. . . Policeman Lloyd, colored, was lying senseless with a huge gash in the back of his head caused by some stray brickbat or the sharp edge of a paling.

Mr. John Holmes, son of Prof. Francis Holmes, was beaten very badly in the head and body, and spit up quantities of blood.

W. S. White, white, was shot in the back with a pistol ball, but not seriously.

Mr. E. M. Reeder, a white lad of about eighteen years of age, was beaten terribly, his head and forehead being covered with contusions and his clothing being saturated with blood. He fainted twice in the Stationhouse. This young man was rescued and his life saved by Private Lee, of the police force . . . 18

There were far more white casualties than black. The white man killed, Buckner, had reportedly been shot accidentally by another white. Over 50 whites had been severely injured as opposed to a handful of blacks. Among policemen, four white and two black were injured.19

The only rifle company that had assembled the night of the riot was the Carolina Rifle Battalion, no more than 75 strong that night, commanded by Major Theodore G. Barker. They were marched to Hibernian Hall and stood in formation for an hour and a half, listening to the distant sounds of the riot and dying to get into action.

The next day Major Barker took some criticism for not going into action. He had deliberately waited because he had been told the riot was almost over, then over. He published his justification in the paper the next day and admitted they could have killed several black rioters that night, but it would have restarted the riot and brought mobs into the lower end of the city.

Like all Democrat leaders during the 1876 campaign, he knew whites killing blacks would bring the Northern press down on them which would cause President Grant to "fasten the reconstruction government on the state more strongly and cruelly than ever," so that was another reason he held back. As it turned out, with the only death being a white man and few negro arrests, the press accounts around the country were very favorable to the Democrats.20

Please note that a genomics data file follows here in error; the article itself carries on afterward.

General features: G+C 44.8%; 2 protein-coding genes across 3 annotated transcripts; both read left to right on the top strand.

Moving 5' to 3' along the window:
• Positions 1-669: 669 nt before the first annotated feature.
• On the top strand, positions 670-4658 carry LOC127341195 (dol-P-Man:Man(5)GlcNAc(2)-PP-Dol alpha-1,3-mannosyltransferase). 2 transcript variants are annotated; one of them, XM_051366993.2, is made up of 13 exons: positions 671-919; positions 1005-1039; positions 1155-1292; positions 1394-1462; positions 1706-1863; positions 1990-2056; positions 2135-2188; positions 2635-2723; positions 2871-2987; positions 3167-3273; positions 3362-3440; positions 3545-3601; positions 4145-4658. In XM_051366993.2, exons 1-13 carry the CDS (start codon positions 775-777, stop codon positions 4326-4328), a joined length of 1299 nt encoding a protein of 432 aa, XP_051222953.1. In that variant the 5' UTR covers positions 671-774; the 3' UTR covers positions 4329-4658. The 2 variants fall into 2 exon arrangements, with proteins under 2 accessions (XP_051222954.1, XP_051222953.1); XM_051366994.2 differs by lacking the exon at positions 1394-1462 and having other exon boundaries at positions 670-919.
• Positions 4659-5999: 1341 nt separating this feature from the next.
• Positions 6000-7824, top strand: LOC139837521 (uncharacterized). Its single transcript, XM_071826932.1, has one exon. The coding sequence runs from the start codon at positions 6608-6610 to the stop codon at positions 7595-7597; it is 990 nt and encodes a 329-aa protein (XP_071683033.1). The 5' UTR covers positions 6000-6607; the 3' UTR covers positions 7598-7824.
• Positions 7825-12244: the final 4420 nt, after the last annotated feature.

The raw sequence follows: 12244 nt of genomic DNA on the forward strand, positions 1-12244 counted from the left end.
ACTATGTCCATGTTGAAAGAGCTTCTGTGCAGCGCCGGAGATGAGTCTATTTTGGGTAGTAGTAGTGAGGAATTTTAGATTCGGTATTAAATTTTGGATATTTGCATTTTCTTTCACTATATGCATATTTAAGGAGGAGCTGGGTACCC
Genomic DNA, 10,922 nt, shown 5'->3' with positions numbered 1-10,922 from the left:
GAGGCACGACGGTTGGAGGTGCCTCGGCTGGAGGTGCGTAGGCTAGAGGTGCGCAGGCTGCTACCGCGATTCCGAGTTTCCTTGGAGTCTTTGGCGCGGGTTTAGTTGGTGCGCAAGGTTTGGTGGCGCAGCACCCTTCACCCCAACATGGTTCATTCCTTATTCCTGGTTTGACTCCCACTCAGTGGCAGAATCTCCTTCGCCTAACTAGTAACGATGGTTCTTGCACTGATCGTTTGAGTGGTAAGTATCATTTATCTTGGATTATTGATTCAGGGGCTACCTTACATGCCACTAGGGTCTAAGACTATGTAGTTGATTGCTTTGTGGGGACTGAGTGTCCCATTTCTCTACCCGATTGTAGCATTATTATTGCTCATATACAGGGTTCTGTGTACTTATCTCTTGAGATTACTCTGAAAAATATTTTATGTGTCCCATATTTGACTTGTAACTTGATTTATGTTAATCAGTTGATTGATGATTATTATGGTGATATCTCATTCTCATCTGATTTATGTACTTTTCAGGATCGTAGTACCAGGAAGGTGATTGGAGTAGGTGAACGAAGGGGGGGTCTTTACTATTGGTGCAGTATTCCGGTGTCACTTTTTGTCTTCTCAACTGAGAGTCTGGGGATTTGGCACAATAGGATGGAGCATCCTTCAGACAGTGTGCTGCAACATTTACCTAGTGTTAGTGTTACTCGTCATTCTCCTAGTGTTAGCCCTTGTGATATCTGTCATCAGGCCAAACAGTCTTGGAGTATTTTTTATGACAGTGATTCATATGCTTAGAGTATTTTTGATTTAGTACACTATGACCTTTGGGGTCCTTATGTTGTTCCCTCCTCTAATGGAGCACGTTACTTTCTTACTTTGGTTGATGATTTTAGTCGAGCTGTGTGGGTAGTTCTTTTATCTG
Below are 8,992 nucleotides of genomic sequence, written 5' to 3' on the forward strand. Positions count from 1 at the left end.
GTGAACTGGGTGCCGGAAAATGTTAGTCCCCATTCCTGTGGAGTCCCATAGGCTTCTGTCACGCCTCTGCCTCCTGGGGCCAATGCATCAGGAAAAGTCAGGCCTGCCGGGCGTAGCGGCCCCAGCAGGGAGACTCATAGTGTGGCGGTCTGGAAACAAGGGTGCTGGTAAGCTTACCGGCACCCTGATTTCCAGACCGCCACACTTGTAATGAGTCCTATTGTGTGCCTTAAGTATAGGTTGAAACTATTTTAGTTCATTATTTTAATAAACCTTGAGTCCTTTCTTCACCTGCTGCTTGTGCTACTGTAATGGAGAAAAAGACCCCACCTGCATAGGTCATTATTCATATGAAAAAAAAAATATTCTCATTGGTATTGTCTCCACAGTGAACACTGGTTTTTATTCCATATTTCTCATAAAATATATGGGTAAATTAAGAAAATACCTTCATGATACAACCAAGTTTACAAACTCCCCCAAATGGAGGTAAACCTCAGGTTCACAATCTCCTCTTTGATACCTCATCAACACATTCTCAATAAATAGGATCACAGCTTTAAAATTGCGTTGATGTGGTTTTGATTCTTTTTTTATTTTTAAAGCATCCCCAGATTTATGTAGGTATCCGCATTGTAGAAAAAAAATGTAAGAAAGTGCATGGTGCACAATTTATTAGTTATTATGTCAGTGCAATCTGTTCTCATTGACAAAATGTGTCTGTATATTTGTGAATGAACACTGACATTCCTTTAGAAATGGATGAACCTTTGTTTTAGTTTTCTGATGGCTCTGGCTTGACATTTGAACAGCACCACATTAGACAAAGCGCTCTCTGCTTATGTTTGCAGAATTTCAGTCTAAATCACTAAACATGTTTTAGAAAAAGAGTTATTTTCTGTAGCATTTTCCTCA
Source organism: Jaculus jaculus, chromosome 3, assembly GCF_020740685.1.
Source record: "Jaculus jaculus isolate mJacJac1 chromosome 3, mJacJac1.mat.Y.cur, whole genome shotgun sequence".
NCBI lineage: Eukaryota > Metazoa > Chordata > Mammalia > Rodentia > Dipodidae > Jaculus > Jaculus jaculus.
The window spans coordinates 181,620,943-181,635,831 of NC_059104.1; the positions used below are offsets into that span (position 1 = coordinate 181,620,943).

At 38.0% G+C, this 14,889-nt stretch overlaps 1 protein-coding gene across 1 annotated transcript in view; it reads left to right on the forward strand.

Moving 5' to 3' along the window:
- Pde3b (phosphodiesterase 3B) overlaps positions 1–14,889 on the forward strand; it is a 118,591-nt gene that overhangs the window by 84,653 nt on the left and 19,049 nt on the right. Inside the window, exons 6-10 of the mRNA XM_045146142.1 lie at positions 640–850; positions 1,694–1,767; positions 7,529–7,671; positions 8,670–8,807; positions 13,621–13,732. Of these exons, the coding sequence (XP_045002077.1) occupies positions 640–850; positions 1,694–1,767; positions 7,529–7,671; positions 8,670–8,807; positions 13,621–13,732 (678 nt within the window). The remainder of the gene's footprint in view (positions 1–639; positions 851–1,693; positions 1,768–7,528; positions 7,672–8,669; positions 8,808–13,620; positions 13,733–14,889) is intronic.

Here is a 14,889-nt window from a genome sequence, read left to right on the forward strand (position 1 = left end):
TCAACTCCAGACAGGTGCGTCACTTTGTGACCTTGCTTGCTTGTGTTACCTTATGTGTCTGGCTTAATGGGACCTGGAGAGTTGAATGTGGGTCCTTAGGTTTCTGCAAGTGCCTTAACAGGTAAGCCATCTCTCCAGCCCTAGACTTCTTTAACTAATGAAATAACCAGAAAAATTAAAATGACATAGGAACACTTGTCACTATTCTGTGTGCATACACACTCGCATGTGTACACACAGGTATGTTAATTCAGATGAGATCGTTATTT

In giving a more detailed report that Friday, September 8, the News and Courier reported that the riot had raged almost a mile along King Street between Cannon, on the upper end, and Wentworth, on the lower.21

That same day, large notices appeared in the newspaper from Charles H. Simonton, Chairman of the Democratic Executive Committee. The first, dated September 7, 1876, stated that "some colored men, citizens of this County, in the exercise of an unquestionable right, have connected themselves with the Democratic party." It goes on with:

. . . Because of threats made against them that, being colored men, they are Democrats, they have asked the Democratic party to protect them, and they have received from our party promise of such protection.

During the evening of the 6th instant, after a respectable and orderly meeting, the colored men who spoke at that meeting in favor of the Democracy were attacked on their way to their homes by an armed mob of colored people and barely escaped with their lives. Such an occurrence disgraces our community. Its repetition would be a stain upon our manhood.